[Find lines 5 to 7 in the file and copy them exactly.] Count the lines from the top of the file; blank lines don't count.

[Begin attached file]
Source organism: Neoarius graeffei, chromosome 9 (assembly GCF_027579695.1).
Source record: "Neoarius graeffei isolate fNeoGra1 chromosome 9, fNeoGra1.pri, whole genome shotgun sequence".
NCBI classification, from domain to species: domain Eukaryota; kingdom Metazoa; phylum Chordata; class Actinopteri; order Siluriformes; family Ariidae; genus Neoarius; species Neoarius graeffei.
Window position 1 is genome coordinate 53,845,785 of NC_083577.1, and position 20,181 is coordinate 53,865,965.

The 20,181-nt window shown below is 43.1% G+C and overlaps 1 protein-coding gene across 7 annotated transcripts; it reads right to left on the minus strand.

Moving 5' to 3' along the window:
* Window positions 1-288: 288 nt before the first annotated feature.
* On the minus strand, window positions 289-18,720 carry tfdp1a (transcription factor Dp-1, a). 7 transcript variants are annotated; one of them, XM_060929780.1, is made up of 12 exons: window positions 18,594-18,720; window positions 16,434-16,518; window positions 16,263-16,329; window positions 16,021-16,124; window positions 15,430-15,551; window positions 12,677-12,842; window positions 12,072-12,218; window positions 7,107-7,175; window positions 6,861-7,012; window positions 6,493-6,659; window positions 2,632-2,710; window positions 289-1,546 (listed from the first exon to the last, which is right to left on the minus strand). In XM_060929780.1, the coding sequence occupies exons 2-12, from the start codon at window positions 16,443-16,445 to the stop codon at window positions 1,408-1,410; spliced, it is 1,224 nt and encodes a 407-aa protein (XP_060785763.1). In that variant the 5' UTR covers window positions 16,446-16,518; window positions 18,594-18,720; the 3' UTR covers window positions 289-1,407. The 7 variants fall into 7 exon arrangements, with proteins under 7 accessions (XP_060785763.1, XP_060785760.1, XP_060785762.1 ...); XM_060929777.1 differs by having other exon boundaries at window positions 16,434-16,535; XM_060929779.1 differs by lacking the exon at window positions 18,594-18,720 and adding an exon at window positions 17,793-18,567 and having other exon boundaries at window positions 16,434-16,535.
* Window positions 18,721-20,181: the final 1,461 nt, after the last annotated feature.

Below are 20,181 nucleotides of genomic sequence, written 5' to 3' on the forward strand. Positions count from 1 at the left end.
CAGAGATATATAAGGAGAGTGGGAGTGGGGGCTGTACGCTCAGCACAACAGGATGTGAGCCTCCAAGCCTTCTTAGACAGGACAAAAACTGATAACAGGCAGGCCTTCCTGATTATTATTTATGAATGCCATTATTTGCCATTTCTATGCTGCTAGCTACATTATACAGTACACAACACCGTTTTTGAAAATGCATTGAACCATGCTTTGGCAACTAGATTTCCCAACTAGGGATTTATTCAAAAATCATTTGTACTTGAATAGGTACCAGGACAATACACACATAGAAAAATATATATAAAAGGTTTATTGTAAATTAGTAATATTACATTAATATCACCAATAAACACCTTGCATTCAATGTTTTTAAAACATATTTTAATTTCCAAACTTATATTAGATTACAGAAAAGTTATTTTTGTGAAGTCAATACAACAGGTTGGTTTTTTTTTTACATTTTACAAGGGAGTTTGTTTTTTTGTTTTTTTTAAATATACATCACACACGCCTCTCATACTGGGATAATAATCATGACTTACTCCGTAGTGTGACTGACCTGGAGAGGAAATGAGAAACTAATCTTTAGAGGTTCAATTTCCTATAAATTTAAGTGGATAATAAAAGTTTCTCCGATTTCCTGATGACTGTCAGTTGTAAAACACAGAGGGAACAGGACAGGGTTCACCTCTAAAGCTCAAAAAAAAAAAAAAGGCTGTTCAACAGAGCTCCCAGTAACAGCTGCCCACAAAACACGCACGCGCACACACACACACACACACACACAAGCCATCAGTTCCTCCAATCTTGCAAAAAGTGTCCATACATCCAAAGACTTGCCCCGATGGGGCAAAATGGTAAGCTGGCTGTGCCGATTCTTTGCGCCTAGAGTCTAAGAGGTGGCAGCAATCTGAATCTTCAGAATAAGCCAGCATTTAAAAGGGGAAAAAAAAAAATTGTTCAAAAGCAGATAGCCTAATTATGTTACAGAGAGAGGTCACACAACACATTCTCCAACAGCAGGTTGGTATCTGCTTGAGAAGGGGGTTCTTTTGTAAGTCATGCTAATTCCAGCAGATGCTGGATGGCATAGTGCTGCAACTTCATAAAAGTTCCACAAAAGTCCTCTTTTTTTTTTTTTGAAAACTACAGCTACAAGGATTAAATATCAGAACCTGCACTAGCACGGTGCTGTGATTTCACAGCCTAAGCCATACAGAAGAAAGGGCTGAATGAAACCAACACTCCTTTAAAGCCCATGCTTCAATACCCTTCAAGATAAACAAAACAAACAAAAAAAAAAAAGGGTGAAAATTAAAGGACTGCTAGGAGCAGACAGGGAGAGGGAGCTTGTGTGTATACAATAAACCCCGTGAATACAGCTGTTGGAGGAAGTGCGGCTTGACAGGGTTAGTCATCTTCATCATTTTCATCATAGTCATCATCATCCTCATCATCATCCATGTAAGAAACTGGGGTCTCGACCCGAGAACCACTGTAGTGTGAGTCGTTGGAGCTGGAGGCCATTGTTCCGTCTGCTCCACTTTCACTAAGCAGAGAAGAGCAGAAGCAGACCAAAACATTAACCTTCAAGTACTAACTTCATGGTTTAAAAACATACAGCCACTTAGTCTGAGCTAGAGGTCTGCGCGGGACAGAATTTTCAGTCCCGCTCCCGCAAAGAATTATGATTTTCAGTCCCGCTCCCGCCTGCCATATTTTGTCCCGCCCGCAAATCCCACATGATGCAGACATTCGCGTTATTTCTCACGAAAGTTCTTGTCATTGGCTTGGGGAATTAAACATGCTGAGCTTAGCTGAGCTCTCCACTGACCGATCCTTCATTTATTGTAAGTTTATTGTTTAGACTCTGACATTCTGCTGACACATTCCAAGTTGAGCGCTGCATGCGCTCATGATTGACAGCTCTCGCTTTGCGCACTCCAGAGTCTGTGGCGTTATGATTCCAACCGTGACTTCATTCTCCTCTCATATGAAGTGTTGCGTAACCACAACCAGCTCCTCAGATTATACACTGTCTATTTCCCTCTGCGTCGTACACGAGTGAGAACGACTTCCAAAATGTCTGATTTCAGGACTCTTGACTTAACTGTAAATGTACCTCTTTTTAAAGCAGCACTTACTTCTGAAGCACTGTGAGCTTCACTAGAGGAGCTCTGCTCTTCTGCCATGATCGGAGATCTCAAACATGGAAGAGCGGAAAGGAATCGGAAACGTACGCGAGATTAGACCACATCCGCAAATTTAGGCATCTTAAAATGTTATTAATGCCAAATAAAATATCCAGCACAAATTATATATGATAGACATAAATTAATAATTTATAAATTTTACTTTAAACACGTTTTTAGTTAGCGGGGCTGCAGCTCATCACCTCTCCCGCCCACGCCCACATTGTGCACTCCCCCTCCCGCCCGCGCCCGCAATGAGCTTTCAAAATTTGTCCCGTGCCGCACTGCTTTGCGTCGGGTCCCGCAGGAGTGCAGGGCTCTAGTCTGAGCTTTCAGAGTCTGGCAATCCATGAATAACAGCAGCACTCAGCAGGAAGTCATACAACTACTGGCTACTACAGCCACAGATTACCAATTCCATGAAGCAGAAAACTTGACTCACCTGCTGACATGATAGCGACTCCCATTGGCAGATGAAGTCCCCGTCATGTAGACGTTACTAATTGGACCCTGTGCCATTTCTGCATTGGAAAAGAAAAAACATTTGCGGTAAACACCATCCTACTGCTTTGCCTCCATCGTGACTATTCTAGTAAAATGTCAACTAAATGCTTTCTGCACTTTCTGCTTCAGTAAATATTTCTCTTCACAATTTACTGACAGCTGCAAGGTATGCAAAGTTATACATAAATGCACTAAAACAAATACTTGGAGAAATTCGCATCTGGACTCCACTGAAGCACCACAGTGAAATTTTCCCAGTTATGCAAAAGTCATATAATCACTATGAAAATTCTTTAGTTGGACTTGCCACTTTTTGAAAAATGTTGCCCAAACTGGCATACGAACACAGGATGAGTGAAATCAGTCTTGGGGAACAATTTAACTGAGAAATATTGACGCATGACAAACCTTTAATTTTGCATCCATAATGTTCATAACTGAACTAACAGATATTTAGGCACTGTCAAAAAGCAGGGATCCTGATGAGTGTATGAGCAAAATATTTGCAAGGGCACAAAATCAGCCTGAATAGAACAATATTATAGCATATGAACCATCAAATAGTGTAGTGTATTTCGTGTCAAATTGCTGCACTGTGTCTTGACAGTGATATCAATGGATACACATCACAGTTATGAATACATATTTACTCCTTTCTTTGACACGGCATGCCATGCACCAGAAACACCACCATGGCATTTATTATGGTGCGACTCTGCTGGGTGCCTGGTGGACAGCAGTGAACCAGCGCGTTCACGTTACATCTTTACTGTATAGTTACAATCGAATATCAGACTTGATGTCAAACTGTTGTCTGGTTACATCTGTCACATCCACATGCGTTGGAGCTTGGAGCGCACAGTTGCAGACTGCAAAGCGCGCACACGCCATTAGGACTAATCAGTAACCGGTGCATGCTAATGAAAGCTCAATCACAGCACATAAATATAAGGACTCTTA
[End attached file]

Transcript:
The 20,181-nt window shown below is 43.1% G+C and overlaps 1 protein-coding gene across 7 annotated transcripts; it reads right to left on the minus strand.

Moving 5' to 3' along the window:
* Window positions 1-288: 288 nt before the first annotated feature.